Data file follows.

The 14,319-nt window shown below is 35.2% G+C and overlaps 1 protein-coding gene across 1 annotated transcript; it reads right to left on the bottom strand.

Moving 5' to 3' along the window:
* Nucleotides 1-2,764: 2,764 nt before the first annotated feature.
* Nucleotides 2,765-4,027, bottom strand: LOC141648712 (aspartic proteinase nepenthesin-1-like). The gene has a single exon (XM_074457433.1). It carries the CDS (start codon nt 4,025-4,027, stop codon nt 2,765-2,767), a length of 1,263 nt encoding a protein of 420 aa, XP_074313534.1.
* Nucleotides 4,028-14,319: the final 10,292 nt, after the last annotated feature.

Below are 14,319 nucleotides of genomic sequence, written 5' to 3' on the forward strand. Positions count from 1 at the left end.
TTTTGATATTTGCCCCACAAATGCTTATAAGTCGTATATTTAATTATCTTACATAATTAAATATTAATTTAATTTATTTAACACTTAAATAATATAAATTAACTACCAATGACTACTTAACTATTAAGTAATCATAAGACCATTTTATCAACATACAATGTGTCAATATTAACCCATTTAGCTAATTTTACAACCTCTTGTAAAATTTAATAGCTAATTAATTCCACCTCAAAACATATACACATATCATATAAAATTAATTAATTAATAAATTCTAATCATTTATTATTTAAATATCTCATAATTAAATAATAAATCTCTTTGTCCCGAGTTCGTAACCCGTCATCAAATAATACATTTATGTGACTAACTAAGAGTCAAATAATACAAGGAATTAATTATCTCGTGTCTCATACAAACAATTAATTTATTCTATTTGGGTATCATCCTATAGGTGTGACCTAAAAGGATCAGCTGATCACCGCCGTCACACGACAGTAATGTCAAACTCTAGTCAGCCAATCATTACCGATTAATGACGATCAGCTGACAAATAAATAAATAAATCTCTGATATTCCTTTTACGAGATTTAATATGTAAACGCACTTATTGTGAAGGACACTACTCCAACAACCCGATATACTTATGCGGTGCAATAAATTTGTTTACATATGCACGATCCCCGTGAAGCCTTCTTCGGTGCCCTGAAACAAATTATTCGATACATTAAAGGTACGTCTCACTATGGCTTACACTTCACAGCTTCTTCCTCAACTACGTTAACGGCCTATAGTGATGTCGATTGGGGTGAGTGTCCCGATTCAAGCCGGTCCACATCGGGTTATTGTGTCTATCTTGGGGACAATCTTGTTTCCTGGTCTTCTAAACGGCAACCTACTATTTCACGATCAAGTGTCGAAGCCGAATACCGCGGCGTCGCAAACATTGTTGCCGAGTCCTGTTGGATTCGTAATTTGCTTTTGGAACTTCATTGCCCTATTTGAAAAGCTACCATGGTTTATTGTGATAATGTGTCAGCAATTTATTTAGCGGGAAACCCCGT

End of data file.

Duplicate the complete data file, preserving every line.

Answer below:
The 14,319-nt window shown below is 35.2% G+C and overlaps 1 protein-coding gene across 1 annotated transcript; it reads right to left on the bottom strand.

Moving 5' to 3' along the window:
* Nucleotides 1-2,764: 2,764 nt before the first annotated feature.
* Nucleotides 2,765-4,027, bottom strand: LOC141648712 (aspartic proteinase nepenthesin-1-like). The gene has a single exon (XM_074457433.1). It carries the CDS (start codon nt 4,025-4,027, stop codon nt 2,765-2,767), a length of 1,263 nt encoding a protein of 420 aa, XP_074313534.1.
* Nucleotides 4,028-14,319: the final 10,292 nt, after the last annotated feature.

Below are 14,319 nucleotides of genomic sequence, written 5' to 3' on the forward strand. Positions count from 1 at the left end.
TTTTGATATTTGCCCCACAAATGCTTATAAGTCGTATATTTAATTATCTTACATAATTAAATATTAATTTAATTTATTTAACACTTAAATAATATAAATTAACTACCAATGACTACTTAACTATTAAGTAATCATAAGACCATTTTATCAACATACAATGTGTCAATATTAACCCATTTAGCTAATTTTACAACCTCTTGTAAAATTTAATAGCTAATTAATTCCACCTCAAAACATATACACATATCATATAAAATTAATTAATTAATAAATTCTAATCATTTATTATTTAAATATCTCATAATTAAATAATAAATCTCTTTGTCCCGAGTTCGTAACCCGTCATCAAATAATACATTTATGTGACTAACTAAGAGTCAAATAATACAAGGAATTAATTATCTCGTGTCTCATACAAACAATTAATTTATTCTATTTGGGTATCATCCTATAGGTGTGACCTAAAAGGATCAGCTGATCACCGCCGTCACACGACAGTAATGTCAAACTCTAGTCAGCCAATCATTACCGATTAATGACGATCAGCTGACAAATAAATAAATAAATCTCTGATATTCCTTTTACGAGATTTAATATGTAAACGCACTTATTGTGAAGGACACTACTCCAACAACCCGATATACTTATGCGGTGCAATAAATTTGTTTACATATGCACGATCCCCGTGAAGCCTTCTTCGGTGCCCTGAAACAAATTATTCGATACATTAAAGGTACGTCTCACTATGGCTTACACTTCACAGCTTCTTCCTCAACTACGTTAACGGCCTATAGTGATGTCGATTGGGGTGAGTGTCCCGATTCAAGCCGGTCCACATCGGGTTATTGTGTCTATCTTGGGGACAATCTTGTTTCCTGGTCTTCTAAACGGCAACCTACTATTTCACGATCAAGTGTCGAAGCCGAATACCGCGGCGTCGCAAACATTGTTGCCGAGTCCTGTTGGATTCGTAATTTGCTTTTGGAACTTCATTGCCCTATTTGAAAAGCTACCATGGTTTATTGTGATAATGTGTCAGCAATTTATTTAGCGGGAAACCCCGT